Sauroleishmania species were originally defined on the basis that they infected reptiles (lizards) rather than mammals. Molecular studies have cast doubts on this basis for classification and they have been moved to subgenus status within Leishmania. This subgenus probably evolved from a group that originally infected mammals.
About 35 species are in this genus. The status of several of these is disputed, so the final number may differ. At least 20 species infect humans. To make things more complex, hybrids might be involved, as it has been reported in Brazil with an hybrid between Leishmania (V.) guyanensis and Leishmania (V.) shawi shawi.
At least three subgenera exist: Leishmania, Sauroleishmania, and Viannia. The division into the two subgenera (Leishmania and Viannia) was made by Lainson and Shaw in 1987 on the basis of their location within the insect gut. The species in the Viannia subgenus develop in the hind gut: L. (V.) braziliensis has been proposed as the type species for this subgenus. This division has been confirmed by all subsequent studies.
Endotrypanum is also closely related and may also be moved to subgenus status within Leishmania. The subgenus Endotypanum is unique in that the parasites of this subgenus infect the erythrocytes of their hosts (sloths). The species in this subgenus are confined to Central and South America.
Sauroleishmania was originally described by Ranquein 1973 as a separate genus, but molecular studies suggest this is actually a subgenus rather than a separate genus.
A proposed division of the Leishmania is into Euleishmania and Paraleishmania. The proposed groups Paraleishmania would include all the species in the genus Endotypanum and L. colomubensis, L. deanei, L. equatorensis, and L. hertigi. The group Euleishmania would include those species currently placed in the subgenera Leishmania and Viannia. These groups may be accorded subgenus (or other) status at some point, but their positions remains undefined at present.
L. archibaldi may be the same species as L. dononani. L. herreri may belong to the genus Endotypanum rather than to Leishmania.
- Leishmania aethiopica
- Leishmania amazonensis
- Leishmania arabica
- Leishmania donovani
- Leishmania enrietti
- Leishmania gerbilli
- Leishmania hertigi
- Leishmania infantum
- Leishmania killicki
- Leishmania major
- Leishmania martiniquensis
- Leishmania mexicana
- Leishmania siamensis
- Leishmania tropica
- Leishmania turanica
- Leishmania adleri
- Leishmania agamae
- Leishmania ceramodactyli
- Leishmania deanei
- Leishmania garnhami
- Leishmania gulikae
- Leishmania gymnodactyli
- Leishmania hemidactyli
- Leishmania hoogstraali
- Leishmania nicollei
- Leishmania senegalensis
- Leishmania tarentolae
- Leishmania braziliensis
- Leishmania colombiensis
- Leishmania equatorensis
- Leishmania guyanensis
- Leishmania lainsoni
- Leishmania naiffi
- Leishmania panamensis
- Leishmania peruviana
- Leishmania pifanoi
- Leishmania shawi
- Leishmania utingensis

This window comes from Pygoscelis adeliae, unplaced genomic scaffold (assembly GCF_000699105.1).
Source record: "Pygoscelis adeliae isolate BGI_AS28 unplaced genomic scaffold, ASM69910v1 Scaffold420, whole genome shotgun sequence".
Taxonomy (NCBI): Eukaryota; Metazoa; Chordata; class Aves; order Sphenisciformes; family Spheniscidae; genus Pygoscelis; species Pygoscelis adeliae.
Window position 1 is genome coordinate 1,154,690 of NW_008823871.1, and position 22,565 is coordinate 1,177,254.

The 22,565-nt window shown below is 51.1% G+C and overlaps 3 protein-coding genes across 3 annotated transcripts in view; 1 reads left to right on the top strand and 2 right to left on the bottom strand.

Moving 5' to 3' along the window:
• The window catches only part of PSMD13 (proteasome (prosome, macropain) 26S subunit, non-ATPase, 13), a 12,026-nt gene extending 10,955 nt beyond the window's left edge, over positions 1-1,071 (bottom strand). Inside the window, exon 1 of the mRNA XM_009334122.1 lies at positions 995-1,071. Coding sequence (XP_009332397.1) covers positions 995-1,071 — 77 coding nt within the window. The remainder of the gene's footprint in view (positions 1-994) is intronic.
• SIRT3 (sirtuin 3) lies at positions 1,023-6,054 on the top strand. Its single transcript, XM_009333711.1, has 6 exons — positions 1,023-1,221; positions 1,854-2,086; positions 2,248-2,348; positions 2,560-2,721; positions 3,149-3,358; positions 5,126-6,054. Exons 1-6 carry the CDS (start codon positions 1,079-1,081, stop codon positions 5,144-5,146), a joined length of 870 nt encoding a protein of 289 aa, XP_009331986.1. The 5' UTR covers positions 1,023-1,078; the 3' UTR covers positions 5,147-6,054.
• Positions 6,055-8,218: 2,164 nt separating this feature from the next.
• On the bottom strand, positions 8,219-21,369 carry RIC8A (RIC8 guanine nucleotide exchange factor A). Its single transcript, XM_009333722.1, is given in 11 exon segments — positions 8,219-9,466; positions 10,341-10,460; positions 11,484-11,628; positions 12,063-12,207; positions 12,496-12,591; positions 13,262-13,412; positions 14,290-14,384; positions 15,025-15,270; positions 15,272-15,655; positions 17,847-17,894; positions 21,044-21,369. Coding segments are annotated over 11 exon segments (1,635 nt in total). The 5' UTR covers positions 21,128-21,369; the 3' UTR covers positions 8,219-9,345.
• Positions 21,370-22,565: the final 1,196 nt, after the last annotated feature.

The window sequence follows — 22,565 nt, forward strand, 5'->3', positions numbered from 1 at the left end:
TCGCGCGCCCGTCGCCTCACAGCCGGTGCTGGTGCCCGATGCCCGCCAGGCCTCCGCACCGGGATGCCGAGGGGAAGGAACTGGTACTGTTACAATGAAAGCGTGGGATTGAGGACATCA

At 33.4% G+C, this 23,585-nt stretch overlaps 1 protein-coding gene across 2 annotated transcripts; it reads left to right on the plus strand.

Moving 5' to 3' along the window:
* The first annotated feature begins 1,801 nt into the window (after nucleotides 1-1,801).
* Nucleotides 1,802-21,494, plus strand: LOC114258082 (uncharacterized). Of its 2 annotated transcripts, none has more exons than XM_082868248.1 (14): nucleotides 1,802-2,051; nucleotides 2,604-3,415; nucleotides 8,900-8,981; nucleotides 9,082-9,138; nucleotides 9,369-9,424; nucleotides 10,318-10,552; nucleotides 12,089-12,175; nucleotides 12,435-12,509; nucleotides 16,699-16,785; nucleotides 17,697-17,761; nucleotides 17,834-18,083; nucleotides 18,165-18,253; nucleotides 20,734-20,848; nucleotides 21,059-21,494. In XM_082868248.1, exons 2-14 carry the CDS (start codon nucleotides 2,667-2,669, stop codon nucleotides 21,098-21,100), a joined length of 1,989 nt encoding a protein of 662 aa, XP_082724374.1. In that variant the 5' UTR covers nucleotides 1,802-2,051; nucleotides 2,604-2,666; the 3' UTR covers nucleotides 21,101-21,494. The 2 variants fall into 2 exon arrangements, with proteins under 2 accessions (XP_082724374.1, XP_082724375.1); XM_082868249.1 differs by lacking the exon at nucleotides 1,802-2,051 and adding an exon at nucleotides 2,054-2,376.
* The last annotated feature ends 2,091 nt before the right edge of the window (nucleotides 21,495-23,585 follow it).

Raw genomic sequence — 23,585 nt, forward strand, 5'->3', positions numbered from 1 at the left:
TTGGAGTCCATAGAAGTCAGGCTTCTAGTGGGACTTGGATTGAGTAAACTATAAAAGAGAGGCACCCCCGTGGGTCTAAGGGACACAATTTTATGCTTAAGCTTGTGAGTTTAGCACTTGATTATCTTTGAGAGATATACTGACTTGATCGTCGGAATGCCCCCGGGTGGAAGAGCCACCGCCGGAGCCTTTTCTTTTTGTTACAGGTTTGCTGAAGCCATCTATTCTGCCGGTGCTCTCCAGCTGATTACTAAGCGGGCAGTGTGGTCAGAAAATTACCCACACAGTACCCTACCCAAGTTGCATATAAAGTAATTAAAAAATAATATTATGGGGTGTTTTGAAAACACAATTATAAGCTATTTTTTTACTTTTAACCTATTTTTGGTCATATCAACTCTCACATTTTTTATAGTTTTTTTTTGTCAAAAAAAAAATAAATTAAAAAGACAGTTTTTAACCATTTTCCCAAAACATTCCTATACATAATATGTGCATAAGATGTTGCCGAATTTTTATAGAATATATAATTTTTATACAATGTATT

The genus Endotrypanum is also included here as this may be reclassified as Leishmania
- Endotrypanum monterogeii
- Endotrypanum schaudinni
Biochemistry and cell biology
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The biochemistry and cell biology of Leishmania is similar to that of other kinetoplastids. They share the same main morphological features; a single flagellum which has an invagination, the flagellar pocket, at its base, a kinetoplast which is found in the single mitochondrion and a subpelicular array of microtubules which make up the main part of the cytoskeleton.
Leishmania possesses a lipophosphoglycan coat over the outside of the cell. Lipophosphoglycan is a trigger for toll-like receptor 2, a signalling receptor involved in triggering an innate immune response in mammals.
The precise structure of lipophosphoglycan varies depending on the species and lifecycle stage of the parasite. The glycan component is particularly variable and different lipophosphoglycan variants can be used as a molecular marker for different lifecycle stages. Lectins, a group of plant proteins which bind different glycans, are often used to detect these lipophosphoglycan variants. For example, peanut agglutinin binds a particular lipophosphoglycan found on the surface of the infective form of L. major.
Lipophosphoglycan is used by the parasite to promote its survival in the host and the mechanisms by which the parasite does this center around modulating the immune response of the host. This is vital, as the Leishmania parasites live within macrophages and need to prevent the macrophages from killing them. Lipophosphoglycan has a role in resisting the complement system, inhibiting the oxidative burst response, inducing an inflammation response and preventing natural killer T cells recognising that the macrophage is infected with the Leishmania parasite.
|Cutaneous leishmaniasis (localised and diffuse) infections appear as obvious skin reactions.||The most common is the Oriental Sore (caused by Old World species L. major, L. tropica, and L. aethiopica). In the New World, the most common culprits is L. mexicana.||Cutaneous infections are most common in Afghanistan, Brazil, Iran, Peru, Saudi Arabia and Syria.|
|Mucocutaneous leishmaniasis infections start off as a reaction at the bite, and can go by metastasis into the mucous membrane and become fatal.||L. braziliensis||Mucocutaneous infections are most common in Bolivia, Brazil and Peru. Mucocutaneous infections are also found in Karamay, China Xinjiang Uygur Autonomous Region.|